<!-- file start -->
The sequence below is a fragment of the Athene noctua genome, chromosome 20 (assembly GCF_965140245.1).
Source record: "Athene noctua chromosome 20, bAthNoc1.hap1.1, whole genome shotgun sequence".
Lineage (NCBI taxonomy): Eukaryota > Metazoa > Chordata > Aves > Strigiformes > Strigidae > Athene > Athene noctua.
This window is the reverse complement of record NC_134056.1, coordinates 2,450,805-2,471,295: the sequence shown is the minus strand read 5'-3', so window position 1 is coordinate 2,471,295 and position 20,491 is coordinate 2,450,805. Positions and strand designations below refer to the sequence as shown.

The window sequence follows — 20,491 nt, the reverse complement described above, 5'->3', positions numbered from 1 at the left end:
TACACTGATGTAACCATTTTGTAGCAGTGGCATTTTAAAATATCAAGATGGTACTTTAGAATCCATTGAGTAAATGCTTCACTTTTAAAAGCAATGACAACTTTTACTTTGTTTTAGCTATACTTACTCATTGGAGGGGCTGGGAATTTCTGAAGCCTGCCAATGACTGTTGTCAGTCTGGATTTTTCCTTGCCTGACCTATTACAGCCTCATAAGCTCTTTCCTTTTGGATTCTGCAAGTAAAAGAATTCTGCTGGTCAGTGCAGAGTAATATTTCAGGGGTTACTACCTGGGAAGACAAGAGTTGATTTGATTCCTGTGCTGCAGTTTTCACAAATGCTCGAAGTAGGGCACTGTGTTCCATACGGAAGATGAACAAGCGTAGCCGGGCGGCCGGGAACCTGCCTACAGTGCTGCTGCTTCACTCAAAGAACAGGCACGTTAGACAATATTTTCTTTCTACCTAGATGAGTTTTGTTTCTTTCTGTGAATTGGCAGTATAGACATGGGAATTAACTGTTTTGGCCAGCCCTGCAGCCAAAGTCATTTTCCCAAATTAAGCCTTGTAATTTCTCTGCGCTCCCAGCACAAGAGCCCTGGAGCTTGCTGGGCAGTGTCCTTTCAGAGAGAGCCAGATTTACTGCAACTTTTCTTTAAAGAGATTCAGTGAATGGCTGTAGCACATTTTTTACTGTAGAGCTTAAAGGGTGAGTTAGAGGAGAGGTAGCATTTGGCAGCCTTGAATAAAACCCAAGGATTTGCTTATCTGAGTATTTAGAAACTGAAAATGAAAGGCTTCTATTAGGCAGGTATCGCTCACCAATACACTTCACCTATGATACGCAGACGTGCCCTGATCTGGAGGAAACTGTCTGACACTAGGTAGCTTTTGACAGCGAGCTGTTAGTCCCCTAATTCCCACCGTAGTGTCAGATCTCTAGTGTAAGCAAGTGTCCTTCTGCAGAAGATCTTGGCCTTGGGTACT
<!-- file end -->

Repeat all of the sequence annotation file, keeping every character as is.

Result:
The sequence below is a fragment of the Athene noctua genome, chromosome 20 (assembly GCF_965140245.1).
Source record: "Athene noctua chromosome 20, bAthNoc1.hap1.1, whole genome shotgun sequence".
Lineage (NCBI taxonomy): Eukaryota > Metazoa > Chordata > Aves > Strigiformes > Strigidae > Athene > Athene noctua.
This window is the reverse complement of record NC_134056.1, coordinates 2,450,805-2,471,295: the sequence shown is the minus strand read 5'-3', so window position 1 is coordinate 2,471,295 and position 20,491 is coordinate 2,450,805. Positions and strand designations below refer to the sequence as shown.

The window sequence follows — 20,491 nt, the reverse complement described above, 5'->3', positions numbered from 1 at the left end:
TACACTGATGTAACCATTTTGTAGCAGTGGCATTTTAAAATATCAAGATGGTACTTTAGAATCCATTGAGTAAATGCTTCACTTTTAAAAGCAATGACAACTTTTACTTTGTTTTAGCTATACTTACTCATTGGAGGGGCTGGGAATTTCTGAAGCCTGCCAATGACTGTTGTCAGTCTGGATTTTTCCTTGCCTGACCTATTACAGCCTCATAAGCTCTTTCCTTTTGGATTCTGCAAGTAAAAGAATTCTGCTGGTCAGTGCAGAGTAATATTTCAGGGGTTACTACCTGGGAAGACAAGAGTTGATTTGATTCCTGTGCTGCAGTTTTCACAAATGCTCGAAGTAGGGCACTGTGTTCCATACGGAAGATGAACAAGCGTAGCCGGGCGGCCGGGAACCTGCCTACAGTGCTGCTGCTTCACTCAAAGAACAGGCACGTTAGACAATATTTTCTTTCTACCTAGATGAGTTTTGTTTCTTTCTGTGAATTGGCAGTATAGACATGGGAATTAACTGTTTTGGCCAGCCCTGCAGCCAAAGTCATTTTCCCAAATTAAGCCTTGTAATTTCTCTGCGCTCCCAGCACAAGAGCCCTGGAGCTTGCTGGGCAGTGTCCTTTCAGAGAGAGCCAGATTTACTGCAACTTTTCTTTAAAGAGATTCAGTGAATGGCTGTAGCACATTTTTTACTGTAGAGCTTAAAGGGTGAGTTAGAGGAGAGGTAGCATTTGGCAGCCTTGAATAAAACCCAAGGATTTGCTTATCTGAGTATTTAGAAACTGAAAATGAAAGGCTTCTATTAGGCAGGTATCGCTCACCAATACACTTCACCTATGATACGCAGACGTGCCCTGATCTGGAGGAAACTGTCTGACACTAGGTAGCTTTTGACAGCGAGCTGTTAGTCCCCTAATTCCCACCGTAGTGTCAGATCTCTAGTGTAAGCAAGTGTCCTTCTGCAGAAGATCTTGGCCTTGGGTACT